Children at a special school have the same play needs

Children at a special school have the same play needs

The open air school (openluchtschool in Dutch) in Breda is one of the largest educational facilities in the Netherlands designed for children with chronic illnesses (LZK: langdurig zieke kinderen). Together with his team leader, Jules van der Horst is responsible for more than 160 children from the surrounding region suffering from various chronic diseases, such as asthma and epilepsy. Young cancer patients also attend the school together with children with other long term physical disabilities who are thus unable to go to a normal school. Although this school thus represents a somewhat unusual learning and play location, its children still have the same play needs as those elsewhere, as van der Horst explains.
“Essentially, children with chronic illnesses indulge in the same kind of play as other children so that we have quite normal play facilities. In fact, we consider it particularly important to offer these children the opportunity to play as normally as possible so that
they too can develop in the same way as healthy children. On the other hand, we need to take into account the fact that we also have pupils here who have never learned how to play with other children because they have been in hospital where they have only ever come into contact with adults. And some of our children have never actually played in the open air before.

This means that we do need to supervise them closely, though we try to ensure that we interfere as little as possible. After all, the main purpose of our various play areas is to provide the children with the opportunity of having fun.”
Playing is even more essential for the normal social and emotional development of chronically ill children than it is for their healthy peers but, according to van der Horst, the necessary financial means were not available until the charitable foundation Het Zieke Kind in Beweging (Exercise for Sick Children) decided to sponsor all LZK schools in the Netherlands. As a result, he was able to commission the playground and play area manufacturer Kompan to realise a master plan that embodied an exceptional play program at Breda open air school based on a carefully reasoned spatially structured concept. This plan, as van der Horst says, was primarily developed to meet the needs of the children. “The specialists from Kompan very closely monitored how our children play, undertook surveys and submitted a wealth of designs.” The result was a structured concept consisting of a range of different 'play areas' where each child would be able to find an appropriate play environment. Kompan documented the general structural concept in a pattern book made available to all LZK schools and with the support of various sponsors, such as the foundation Kinderpostzegels Nederland (Charity stamps for children), new play facilities were gradually installed in all schools for chronically ill children.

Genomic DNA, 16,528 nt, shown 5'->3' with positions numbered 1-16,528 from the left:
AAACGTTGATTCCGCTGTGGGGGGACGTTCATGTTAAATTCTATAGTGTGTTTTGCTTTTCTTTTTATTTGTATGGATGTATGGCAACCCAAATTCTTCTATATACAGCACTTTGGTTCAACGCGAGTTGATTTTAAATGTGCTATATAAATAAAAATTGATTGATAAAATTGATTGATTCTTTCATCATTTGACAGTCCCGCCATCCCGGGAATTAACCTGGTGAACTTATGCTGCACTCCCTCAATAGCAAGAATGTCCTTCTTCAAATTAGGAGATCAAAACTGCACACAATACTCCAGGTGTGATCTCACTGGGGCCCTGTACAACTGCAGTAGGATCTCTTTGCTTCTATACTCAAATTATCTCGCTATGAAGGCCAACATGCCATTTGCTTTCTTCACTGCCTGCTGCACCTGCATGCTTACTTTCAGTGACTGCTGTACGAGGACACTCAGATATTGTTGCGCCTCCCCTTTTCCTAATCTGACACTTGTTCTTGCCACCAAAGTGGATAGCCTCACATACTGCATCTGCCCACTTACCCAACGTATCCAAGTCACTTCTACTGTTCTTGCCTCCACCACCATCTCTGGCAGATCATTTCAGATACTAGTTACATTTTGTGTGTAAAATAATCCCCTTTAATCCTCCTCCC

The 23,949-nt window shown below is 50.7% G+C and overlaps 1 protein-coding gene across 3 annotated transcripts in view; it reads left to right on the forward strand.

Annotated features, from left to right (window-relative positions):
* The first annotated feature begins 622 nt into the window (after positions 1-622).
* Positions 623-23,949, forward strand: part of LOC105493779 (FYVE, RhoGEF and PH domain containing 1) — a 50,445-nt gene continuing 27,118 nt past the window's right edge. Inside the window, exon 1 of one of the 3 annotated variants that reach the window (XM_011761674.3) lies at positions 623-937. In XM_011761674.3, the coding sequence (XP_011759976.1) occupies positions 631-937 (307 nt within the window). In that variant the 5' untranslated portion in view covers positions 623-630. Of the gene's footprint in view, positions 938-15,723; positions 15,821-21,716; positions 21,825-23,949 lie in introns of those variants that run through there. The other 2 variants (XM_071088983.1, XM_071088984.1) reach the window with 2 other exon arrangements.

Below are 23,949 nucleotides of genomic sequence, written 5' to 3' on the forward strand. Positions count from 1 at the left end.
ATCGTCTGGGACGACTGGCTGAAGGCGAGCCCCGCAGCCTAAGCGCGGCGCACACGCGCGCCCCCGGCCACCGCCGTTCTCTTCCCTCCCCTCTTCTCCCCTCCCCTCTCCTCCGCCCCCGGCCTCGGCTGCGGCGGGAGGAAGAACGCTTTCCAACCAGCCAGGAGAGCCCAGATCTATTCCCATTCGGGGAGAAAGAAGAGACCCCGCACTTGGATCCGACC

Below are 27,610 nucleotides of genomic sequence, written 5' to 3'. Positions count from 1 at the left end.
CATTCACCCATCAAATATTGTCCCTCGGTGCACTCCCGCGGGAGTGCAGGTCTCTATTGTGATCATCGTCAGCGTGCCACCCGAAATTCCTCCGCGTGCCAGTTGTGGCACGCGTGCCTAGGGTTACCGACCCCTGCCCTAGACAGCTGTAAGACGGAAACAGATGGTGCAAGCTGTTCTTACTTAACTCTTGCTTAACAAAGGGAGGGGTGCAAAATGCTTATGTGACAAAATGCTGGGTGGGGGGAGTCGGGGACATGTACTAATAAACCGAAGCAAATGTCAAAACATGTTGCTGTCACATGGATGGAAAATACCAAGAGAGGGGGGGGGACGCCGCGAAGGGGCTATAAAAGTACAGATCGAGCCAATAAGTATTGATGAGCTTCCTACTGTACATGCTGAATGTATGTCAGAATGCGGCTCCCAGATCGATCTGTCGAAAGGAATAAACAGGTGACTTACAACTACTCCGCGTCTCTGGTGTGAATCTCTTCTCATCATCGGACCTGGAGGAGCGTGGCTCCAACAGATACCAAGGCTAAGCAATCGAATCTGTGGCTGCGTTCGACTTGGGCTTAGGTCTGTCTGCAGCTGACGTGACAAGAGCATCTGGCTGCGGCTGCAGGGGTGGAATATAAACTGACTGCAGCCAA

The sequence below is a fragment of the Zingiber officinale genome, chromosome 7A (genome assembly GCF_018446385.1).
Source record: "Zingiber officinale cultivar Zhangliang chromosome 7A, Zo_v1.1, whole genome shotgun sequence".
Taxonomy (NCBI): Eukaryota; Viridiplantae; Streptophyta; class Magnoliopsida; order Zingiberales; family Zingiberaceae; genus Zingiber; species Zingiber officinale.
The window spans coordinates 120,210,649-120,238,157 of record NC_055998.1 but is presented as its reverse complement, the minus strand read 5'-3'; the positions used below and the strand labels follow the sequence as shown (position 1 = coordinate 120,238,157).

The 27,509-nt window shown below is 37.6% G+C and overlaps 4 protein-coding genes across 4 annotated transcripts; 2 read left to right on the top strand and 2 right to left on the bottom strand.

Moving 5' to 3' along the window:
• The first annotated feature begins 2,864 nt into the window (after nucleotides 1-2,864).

In the case of Breda open air school, the master plan provided for the following: a games field, a central play area, various different play areas around the school building and compartmentalisation of the play areas. The play areas are furnished with playground equipment from the Kompan Galaxy and Nature ranges. van der Horst outlines the logic behind the ground plan: “The youngest children play in theclose vicinity of the school building and the further away the play areas are and under the trees, the more adventurous is the nature of the play possible there. It is usual to find the older children here. But the really great thing is that the children can themselves find the placethey like best because you can do almost anything here: crawl, run, climb, build huts, play football and so on. Every child will find something here that they can enjoy.” And van der Horst is not just referring to his own pupils; outside lesson times, the local children from the neighbourhood are also allowed to use the playground.
Although it may be based on a master plan, the playground at Breda open air school looks, at first glance, just like a playground at any other school – and this is exactly what van der Horst wants. “Of course, we are a special school and for that reason we think it is important that everything looks as ordinary as possible. Many of our children have more than enough experience of hospital wards. So their parents are particularly pleased when they see how their children can develop in a child-friendly environment that is as completely unlike a hospital as we can make it. Because our main objective is to help the children to grow up normally.”

Images: Kompan
 

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